If you have a powerchair, or scooter, and wonder why the claimed range is apparently a work of fiction (see I’ve bought a lemon and I want my money back… for the full story of my then current problem), or are thinking of buying such a machine, this will be of interest to you. The following, abstracted from an Advertising Standards Authority judgement of Pride Mobility, in a complaint about the pitiful range of their Quantum 6000 powerchair (now discontinued, I’m happy to report, though some dealers are still selling off old stock), the one I have and wish I didn’t, this is how Pride measure the range of their mobility products, specifically, the Quantum 6000. Any relationship to the real world is purely imaginary:-
The test showed the simulated driving range of the scooter being operated by a person who weighed between 125 and 150 pounds (57 – 68 kg) while driving in a fixed forward direction, at full speed, until the fully charged batteries were depleted.
The report said the Quantum 6000 chair was set up on rollers for the testing and was powered by two MK 70 amp/hour batteries. It said a counter was set up to count the drive wheel revolutions and an amperage reading was taken, with the test sample being operated on a flat surface before being set up on the rollers, to ensure equivalent energy consumption was obtained during the test.
The report stated that the test sample was allowed to run continuously until the batteries reached a low operating threshold voltage and turned off the controller. The report concluded that during the test, the sample unit travelled 47,780 revolutions, which equated to 54.33 km or 33.76 miles. It stated that taking into account the influence from turning, stopping and starting, or hill climbing a realistic distance would be 25% less than the figure obtained which was approximately 40 km or 25 miles.
WTF? That this test is actually perfectly legal beggars belief – it bears no relationship whatsoever to normal usage. Even so, according to Pride, with due allowance for my weight – a lot more than their small test person – I should be getting maybe 15-18 miles**. That’s a crock. I’ll go further – it’s a flat-out lie. The ASA, toothless gits that they are, where happy with this garbage, and found against the complainant who, like me, could only squeeze 8 miles from his Q6000.
Other manufacturers use somewhat more honest methods, using a light rider (about 8 stone), and running the machine on an indoor track until it dies. It still bears no resemblance to real-world use – no stopping and starting, no kerbs, ramps or hills – but it’s far less of a totally cynical crock of shit than Pride’s method, even if the ASA did respond in its normal, gutless, manner.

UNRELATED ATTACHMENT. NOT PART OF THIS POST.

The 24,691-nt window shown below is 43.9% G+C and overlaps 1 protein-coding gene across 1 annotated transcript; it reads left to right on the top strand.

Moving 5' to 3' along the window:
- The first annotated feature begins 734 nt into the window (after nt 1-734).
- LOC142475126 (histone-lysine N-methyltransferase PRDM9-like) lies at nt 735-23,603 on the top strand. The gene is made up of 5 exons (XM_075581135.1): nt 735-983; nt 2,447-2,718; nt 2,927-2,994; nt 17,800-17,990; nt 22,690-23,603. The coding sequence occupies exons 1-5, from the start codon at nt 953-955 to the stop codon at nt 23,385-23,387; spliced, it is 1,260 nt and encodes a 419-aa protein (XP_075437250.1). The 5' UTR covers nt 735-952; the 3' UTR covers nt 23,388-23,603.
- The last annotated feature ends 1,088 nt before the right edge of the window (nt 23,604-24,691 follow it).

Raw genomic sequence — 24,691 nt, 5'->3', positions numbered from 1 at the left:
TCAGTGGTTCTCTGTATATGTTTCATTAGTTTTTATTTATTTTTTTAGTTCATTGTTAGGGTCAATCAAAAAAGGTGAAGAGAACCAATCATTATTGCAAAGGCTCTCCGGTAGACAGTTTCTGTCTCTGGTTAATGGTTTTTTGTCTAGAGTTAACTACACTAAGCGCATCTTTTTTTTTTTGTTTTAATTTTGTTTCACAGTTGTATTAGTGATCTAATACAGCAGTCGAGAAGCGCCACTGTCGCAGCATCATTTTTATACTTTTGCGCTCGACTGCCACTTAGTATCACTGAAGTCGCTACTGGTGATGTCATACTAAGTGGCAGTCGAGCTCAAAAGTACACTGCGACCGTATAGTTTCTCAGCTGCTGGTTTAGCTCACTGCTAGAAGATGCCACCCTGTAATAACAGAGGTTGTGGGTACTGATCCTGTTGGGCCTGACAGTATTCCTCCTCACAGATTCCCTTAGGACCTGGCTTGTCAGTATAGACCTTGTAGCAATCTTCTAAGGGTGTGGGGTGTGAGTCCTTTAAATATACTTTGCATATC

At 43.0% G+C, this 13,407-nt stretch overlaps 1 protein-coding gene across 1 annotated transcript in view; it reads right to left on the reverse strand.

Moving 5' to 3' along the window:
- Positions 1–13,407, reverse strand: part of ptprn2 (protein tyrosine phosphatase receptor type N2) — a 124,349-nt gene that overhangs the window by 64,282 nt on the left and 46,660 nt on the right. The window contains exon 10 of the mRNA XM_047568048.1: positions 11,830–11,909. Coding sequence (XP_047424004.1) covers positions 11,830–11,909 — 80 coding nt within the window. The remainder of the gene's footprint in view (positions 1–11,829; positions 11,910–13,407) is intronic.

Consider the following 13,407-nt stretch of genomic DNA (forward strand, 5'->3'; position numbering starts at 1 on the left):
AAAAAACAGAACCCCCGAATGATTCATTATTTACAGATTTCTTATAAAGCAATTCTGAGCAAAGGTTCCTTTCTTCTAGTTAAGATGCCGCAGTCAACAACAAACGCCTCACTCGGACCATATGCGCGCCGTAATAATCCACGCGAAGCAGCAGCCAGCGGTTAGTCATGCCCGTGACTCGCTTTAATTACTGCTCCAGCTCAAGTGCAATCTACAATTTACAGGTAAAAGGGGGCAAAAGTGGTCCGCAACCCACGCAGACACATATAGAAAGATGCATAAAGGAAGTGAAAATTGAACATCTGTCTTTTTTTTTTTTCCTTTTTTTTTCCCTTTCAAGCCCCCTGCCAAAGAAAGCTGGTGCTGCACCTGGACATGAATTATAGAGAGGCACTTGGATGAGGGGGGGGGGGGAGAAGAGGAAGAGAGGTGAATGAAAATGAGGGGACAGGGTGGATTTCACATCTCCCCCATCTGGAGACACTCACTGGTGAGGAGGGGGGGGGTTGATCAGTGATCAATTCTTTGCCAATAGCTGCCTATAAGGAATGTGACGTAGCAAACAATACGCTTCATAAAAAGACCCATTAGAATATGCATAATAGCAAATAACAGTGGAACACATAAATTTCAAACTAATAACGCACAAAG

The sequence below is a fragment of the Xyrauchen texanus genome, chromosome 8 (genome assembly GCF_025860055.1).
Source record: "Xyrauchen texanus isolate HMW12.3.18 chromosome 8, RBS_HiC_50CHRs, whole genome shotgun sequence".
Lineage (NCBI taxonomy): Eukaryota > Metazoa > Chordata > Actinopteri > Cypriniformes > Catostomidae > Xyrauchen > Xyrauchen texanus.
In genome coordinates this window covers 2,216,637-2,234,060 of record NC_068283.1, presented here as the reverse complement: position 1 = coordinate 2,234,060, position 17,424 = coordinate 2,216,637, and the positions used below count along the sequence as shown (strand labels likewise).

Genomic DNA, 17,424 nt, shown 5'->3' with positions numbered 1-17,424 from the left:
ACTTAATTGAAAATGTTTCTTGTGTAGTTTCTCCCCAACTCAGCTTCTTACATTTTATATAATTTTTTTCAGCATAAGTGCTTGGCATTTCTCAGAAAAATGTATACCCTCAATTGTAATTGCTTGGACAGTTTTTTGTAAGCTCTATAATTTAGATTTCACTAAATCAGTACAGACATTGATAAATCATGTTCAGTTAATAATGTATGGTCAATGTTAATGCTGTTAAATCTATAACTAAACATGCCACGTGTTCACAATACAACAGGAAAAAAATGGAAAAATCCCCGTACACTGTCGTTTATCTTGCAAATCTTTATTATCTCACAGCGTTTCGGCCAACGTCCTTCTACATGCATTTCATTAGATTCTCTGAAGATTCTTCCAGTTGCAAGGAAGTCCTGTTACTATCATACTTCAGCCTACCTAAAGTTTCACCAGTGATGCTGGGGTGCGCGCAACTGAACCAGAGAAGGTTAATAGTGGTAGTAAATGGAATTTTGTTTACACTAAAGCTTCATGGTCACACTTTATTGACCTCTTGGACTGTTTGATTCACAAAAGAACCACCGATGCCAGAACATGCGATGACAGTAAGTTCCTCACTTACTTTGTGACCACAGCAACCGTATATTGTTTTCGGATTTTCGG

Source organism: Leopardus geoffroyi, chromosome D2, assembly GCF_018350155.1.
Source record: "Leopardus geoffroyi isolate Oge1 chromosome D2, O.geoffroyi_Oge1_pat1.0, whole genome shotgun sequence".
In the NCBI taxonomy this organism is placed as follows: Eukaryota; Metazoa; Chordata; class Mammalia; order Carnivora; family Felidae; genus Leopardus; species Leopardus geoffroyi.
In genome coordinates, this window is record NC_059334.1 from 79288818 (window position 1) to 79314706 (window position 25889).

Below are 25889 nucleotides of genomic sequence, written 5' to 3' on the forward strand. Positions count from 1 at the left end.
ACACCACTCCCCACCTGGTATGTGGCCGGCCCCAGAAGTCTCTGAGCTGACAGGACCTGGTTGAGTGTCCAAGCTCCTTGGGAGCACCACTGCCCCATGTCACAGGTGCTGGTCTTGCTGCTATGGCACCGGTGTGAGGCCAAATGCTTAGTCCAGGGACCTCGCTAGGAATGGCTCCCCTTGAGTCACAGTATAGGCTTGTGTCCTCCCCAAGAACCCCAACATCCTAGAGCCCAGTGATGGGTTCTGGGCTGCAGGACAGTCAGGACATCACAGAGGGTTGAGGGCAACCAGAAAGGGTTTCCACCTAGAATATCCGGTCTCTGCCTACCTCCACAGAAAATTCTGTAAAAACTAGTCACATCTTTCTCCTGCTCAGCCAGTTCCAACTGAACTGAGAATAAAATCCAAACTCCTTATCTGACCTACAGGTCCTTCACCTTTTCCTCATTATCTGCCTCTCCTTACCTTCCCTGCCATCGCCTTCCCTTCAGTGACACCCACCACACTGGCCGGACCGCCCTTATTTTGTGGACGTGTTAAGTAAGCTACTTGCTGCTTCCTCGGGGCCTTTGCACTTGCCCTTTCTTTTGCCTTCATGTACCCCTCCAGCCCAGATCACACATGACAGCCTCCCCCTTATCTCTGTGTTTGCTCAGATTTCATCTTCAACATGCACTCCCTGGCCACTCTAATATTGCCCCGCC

There is only one way to test the range of a powerchair or scooter honestly – run-in the batteries to maximise their capacity, then send out a rider of average weight, in an average city, a place where one might be expected to encounter occasional hills (not around here where very little is flat). Run a Class 3 road-legal machine on the road, and a Class 2 pavement machine on the pavement, with all the buggeration in terms of kerbs, ramps, cars parked on the pavement, blind pedestrians,** and dogshit have to be contended with.
**Not actually blind – the buggers just don’t pay attention to anything going on around them.
That is the only way to get a range figure that’s honest. And even then, it won’t reflect your, or my, reality, but it’ll be a hell of a lot closer to it than counting wheel revolutions and extrapolating complete crap from that.
Why? Because the distance covered per wheel revolution depends entirely on how hard the tyre is. The harder it is, the greater the circumference when the weight of the machine is on it. So inflating the tyre to, say, 100psi or more, until it was effectively rock hard, would give a falsely high reading, whereas a chair in normal use, with, in my case 40psi in the tyres, would be substantially compressed by the combined weight of me and the chair, the circumference would be reduced, thus the distance travelled per wheel revolution will be considerably less.
It’s not rocket science, and the ASA failed utterly to take that into account.
By the way, on the same principle, keeping your chair or scooter tyres as hard as comfortably possible (easier if you have suspension), will extend your range a little.